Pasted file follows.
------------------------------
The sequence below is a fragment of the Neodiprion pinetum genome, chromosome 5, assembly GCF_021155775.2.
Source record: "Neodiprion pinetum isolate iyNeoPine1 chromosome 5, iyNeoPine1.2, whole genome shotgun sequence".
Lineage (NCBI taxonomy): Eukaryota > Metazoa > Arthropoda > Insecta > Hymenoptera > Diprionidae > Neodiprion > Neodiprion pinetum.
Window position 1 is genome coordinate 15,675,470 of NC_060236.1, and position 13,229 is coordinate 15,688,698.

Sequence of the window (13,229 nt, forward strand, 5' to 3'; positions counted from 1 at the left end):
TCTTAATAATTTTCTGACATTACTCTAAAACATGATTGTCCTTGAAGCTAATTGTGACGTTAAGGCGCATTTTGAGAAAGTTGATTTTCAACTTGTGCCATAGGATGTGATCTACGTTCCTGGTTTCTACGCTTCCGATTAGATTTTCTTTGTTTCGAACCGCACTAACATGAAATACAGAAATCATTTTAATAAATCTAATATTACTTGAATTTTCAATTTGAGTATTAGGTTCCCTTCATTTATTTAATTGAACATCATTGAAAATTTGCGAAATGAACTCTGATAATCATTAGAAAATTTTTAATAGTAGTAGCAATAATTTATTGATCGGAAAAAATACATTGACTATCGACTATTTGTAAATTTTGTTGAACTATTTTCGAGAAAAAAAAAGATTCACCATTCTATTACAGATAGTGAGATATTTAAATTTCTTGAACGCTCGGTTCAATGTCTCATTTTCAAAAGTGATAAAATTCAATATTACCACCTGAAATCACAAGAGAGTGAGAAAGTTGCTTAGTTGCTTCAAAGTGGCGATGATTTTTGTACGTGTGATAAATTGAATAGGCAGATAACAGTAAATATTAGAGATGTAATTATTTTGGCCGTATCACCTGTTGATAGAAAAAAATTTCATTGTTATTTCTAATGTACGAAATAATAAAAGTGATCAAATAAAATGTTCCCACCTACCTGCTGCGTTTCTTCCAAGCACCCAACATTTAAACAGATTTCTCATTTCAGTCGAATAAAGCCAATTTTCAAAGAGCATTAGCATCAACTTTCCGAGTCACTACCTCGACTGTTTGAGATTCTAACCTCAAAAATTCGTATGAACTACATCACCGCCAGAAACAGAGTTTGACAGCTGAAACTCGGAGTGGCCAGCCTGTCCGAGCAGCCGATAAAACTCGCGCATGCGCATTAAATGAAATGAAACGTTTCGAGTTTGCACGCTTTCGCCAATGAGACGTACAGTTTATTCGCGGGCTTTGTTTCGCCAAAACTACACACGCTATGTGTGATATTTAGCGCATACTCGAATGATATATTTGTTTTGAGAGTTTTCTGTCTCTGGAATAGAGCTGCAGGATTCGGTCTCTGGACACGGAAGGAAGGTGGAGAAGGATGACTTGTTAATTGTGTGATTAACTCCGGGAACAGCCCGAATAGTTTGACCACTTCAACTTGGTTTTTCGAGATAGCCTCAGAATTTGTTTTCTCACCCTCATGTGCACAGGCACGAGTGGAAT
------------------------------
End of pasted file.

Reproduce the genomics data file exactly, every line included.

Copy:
The sequence below is a fragment of the Neodiprion pinetum genome, chromosome 5, assembly GCF_021155775.2.
Source record: "Neodiprion pinetum isolate iyNeoPine1 chromosome 5, iyNeoPine1.2, whole genome shotgun sequence".
Lineage (NCBI taxonomy): Eukaryota > Metazoa > Arthropoda > Insecta > Hymenoptera > Diprionidae > Neodiprion > Neodiprion pinetum.
Window position 1 is genome coordinate 15,675,470 of NC_060236.1, and position 13,229 is coordinate 15,688,698.

Sequence of the window (13,229 nt, forward strand, 5' to 3'; positions counted from 1 at the left end):
TCTTAATAATTTTCTGACATTACTCTAAAACATGATTGTCCTTGAAGCTAATTGTGACGTTAAGGCGCATTTTGAGAAAGTTGATTTTCAACTTGTGCCATAGGATGTGATCTACGTTCCTGGTTTCTACGCTTCCGATTAGATTTTCTTTGTTTCGAACCGCACTAACATGAAATACAGAAATCATTTTAATAAATCTAATATTACTTGAATTTTCAATTTGAGTATTAGGTTCCCTTCATTTATTTAATTGAACATCATTGAAAATTTGCGAAATGAACTCTGATAATCATTAGAAAATTTTTAATAGTAGTAGCAATAATTTATTGATCGGAAAAAATACATTGACTATCGACTATTTGTAAATTTTGTTGAACTATTTTCGAGAAAAAAAAAGATTCACCATTCTATTACAGATAGTGAGATATTTAAATTTCTTGAACGCTCGGTTCAATGTCTCATTTTCAAAAGTGATAAAATTCAATATTACCACCTGAAATCACAAGAGAGTGAGAAAGTTGCTTAGTTGCTTCAAAGTGGCGATGATTTTTGTACGTGTGATAAATTGAATAGGCAGATAACAGTAAATATTAGAGATGTAATTATTTTGGCCGTATCACCTGTTGATAGAAAAAAATTTCATTGTTATTTCTAATGTACGAAATAATAAAAGTGATCAAATAAAATGTTCCCACCTACCTGCTGCGTTTCTTCCAAGCACCCAACATTTAAACAGATTTCTCATTTCAGTCGAATAAAGCCAATTTTCAAAGAGCATTAGCATCAACTTTCCGAGTCACTACCTCGACTGTTTGAGATTCTAACCTCAAAAATTCGTATGAACTACATCACCGCCAGAAACAGAGTTTGACAGCTGAAACTCGGAGTGGCCAGCCTGTCCGAGCAGCCGATAAAACTCGCGCATGCGCATTAAATGAAATGAAACGTTTCGAGTTTGCACGCTTTCGCCAATGAGACGTACAGTTTATTCGCGGGCTTTGTTTCGCCAAAACTACACACGCTATGTGTGATATTTAGCGCATACTCGAATGATATATTTGTTTTGAGAGTTTTCTGTCTCTGGAATAGAGCTGCAGGATTCGGTCTCTGGACACGGAAGGAAGGTGGAGAAGGATGACTTGTTAATTGTGTGATTAACTCCGGGAACAGCCCGAATAGTTTGACCACTTCAACTTGGTTTTTCGAGATAGCCTCAGAATTTGTTTTCTCACCCTCATGTGCACAGGCACGAGTGGAAT